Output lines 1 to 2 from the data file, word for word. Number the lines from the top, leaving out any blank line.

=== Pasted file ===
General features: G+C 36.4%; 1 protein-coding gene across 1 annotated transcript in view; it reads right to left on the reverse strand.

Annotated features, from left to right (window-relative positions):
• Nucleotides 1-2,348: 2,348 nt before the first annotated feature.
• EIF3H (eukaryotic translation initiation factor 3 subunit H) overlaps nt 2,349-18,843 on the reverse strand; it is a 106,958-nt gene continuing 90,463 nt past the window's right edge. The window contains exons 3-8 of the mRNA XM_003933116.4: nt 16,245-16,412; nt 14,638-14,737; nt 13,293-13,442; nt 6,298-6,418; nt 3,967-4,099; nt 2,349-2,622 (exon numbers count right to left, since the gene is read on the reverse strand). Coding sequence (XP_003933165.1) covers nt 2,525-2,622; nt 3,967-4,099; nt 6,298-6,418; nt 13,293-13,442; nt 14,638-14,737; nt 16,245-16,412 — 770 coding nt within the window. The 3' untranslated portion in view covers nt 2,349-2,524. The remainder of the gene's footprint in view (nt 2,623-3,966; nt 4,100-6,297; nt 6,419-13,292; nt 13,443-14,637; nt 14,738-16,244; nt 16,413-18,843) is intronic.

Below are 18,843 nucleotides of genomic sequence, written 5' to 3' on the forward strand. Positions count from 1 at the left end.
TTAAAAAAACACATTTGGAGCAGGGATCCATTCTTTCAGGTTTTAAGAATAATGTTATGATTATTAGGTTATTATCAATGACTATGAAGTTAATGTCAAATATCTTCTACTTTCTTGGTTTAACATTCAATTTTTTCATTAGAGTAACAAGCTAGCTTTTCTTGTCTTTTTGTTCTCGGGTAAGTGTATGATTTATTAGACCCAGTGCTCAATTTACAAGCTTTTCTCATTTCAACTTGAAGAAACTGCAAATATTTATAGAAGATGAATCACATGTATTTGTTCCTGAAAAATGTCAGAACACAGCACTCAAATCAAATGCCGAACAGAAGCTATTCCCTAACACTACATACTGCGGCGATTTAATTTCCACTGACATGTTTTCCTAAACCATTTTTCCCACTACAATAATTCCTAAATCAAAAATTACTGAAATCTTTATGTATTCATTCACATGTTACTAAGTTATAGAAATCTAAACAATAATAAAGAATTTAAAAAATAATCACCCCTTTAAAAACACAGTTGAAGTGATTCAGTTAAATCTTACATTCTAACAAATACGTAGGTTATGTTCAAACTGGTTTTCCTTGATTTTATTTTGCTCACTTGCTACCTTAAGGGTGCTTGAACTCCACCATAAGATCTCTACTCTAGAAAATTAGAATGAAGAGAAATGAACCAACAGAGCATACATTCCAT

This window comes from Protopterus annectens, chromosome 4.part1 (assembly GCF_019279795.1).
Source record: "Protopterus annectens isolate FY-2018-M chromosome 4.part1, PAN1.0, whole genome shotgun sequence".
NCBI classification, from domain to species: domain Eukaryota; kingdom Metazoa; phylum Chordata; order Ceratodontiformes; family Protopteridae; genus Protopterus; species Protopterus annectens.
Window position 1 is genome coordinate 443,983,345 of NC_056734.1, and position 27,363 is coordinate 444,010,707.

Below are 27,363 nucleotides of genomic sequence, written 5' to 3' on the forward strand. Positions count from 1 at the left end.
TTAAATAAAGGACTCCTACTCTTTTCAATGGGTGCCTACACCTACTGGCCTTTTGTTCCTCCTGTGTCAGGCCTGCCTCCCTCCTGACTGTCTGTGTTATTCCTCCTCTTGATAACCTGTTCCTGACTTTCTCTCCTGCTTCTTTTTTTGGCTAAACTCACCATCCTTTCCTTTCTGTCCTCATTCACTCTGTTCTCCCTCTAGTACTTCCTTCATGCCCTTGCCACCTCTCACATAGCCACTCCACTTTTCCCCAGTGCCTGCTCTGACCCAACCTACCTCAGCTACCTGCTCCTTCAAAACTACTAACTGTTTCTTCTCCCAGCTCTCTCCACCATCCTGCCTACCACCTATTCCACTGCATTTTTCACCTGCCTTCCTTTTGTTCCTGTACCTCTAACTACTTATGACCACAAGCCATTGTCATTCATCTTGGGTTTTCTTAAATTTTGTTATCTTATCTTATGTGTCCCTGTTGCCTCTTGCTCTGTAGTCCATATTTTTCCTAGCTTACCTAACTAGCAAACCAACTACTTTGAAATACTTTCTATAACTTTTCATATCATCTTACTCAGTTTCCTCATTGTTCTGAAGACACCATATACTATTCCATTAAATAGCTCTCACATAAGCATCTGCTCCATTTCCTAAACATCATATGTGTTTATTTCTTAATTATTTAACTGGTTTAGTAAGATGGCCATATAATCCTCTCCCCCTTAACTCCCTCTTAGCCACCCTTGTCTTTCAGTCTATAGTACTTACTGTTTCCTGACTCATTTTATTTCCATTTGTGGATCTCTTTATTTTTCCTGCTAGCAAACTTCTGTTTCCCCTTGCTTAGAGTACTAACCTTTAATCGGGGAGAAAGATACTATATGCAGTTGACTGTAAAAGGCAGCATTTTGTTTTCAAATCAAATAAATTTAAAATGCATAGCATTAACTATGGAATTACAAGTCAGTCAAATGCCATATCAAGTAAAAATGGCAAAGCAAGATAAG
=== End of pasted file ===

General features: G+C 36.4%; 1 protein-coding gene across 1 annotated transcript in view; it reads right to left on the reverse strand.

Annotated features, from left to right (window-relative positions):